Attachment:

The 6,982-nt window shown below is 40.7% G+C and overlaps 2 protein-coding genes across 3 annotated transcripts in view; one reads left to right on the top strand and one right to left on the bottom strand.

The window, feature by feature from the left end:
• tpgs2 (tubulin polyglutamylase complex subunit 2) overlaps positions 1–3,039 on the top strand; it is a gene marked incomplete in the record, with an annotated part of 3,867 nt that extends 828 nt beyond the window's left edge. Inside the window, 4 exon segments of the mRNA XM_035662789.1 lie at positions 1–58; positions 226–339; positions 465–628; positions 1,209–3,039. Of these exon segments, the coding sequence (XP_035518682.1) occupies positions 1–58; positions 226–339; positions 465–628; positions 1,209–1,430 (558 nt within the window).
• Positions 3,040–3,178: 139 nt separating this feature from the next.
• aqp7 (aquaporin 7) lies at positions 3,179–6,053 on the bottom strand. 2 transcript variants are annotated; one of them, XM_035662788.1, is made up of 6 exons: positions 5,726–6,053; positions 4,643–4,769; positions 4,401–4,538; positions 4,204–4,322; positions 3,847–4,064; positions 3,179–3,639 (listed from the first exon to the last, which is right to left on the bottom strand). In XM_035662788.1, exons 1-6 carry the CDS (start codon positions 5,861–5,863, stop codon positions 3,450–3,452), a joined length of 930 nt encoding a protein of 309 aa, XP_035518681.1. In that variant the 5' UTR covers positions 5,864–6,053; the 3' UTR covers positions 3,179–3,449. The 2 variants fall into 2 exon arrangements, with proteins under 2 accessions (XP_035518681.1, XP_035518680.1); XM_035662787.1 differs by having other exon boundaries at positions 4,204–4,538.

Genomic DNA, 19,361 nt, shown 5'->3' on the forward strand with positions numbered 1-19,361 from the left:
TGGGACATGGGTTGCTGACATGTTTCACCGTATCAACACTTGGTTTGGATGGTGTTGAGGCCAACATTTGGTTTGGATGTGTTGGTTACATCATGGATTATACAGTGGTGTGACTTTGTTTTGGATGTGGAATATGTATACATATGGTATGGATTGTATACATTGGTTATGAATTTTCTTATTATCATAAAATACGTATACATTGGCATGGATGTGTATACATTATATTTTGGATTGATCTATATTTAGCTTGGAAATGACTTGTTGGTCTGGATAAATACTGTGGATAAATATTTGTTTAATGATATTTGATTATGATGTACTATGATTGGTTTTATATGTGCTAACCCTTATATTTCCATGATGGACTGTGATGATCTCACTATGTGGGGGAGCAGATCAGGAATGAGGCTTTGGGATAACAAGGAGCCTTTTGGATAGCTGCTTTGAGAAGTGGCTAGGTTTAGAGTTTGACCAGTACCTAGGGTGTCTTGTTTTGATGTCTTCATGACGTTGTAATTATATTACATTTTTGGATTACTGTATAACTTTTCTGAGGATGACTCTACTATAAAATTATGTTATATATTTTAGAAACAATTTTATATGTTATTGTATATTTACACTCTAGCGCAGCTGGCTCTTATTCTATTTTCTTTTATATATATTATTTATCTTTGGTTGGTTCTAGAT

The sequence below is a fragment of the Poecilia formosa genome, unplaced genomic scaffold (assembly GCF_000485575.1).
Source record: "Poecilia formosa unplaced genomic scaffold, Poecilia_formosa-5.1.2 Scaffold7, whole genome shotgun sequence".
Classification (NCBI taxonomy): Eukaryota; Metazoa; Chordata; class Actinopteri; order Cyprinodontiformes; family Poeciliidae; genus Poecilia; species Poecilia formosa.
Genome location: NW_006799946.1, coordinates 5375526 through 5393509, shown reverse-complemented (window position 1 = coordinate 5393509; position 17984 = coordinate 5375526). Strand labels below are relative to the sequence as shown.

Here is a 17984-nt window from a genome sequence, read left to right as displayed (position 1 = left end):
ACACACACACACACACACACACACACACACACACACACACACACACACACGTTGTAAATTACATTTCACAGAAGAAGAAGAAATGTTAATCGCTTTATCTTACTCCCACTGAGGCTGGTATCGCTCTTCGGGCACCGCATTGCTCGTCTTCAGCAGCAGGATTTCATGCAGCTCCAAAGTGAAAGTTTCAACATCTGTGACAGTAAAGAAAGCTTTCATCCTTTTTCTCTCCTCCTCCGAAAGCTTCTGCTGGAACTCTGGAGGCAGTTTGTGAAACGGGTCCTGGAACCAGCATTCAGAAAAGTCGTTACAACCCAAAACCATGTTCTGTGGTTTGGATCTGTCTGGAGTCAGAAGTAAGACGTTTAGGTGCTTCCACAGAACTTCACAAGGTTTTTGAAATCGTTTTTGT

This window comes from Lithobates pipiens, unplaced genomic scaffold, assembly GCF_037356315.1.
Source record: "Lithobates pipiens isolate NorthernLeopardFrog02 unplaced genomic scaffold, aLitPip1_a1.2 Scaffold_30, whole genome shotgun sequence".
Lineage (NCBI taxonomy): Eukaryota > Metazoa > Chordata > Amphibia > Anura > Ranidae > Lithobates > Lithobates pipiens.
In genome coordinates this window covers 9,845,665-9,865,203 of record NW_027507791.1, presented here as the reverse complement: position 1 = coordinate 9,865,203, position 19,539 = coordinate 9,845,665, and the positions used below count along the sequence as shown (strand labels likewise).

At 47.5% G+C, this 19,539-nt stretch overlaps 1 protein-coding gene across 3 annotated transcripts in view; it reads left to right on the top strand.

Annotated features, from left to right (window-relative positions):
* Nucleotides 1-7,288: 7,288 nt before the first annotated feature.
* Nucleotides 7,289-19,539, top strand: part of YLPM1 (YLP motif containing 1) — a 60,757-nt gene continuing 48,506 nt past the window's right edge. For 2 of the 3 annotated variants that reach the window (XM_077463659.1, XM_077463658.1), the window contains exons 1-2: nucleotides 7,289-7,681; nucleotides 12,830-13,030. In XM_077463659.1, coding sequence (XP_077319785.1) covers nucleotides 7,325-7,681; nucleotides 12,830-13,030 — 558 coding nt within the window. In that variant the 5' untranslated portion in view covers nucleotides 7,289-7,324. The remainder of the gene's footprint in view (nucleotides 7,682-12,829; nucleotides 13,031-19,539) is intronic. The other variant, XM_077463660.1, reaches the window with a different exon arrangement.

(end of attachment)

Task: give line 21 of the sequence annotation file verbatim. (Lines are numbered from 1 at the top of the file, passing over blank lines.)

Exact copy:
* Nucleotides 7,289-19,539, top strand: part of YLPM1 (YLP motif containing 1) — a 60,757-nt gene continuing 48,506 nt past the window's right edge. For 2 of the 3 annotated variants that reach the window (XM_077463659.1, XM_077463658.1), the window contains exons 1-2: nucleotides 7,289-7,681; nucleotides 12,830-13,030. In XM_077463659.1, coding sequence (XP_077319785.1) covers nucleotides 7,325-7,681; nucleotides 12,830-13,030 — 558 coding nt within the window. In that variant the 5' untranslated portion in view covers nucleotides 7,289-7,324. The remainder of the gene's footprint in view (nucleotides 7,682-12,829; nucleotides 13,031-19,539) is intronic. The other variant, XM_077463660.1, reaches the window with a different exon arrangement.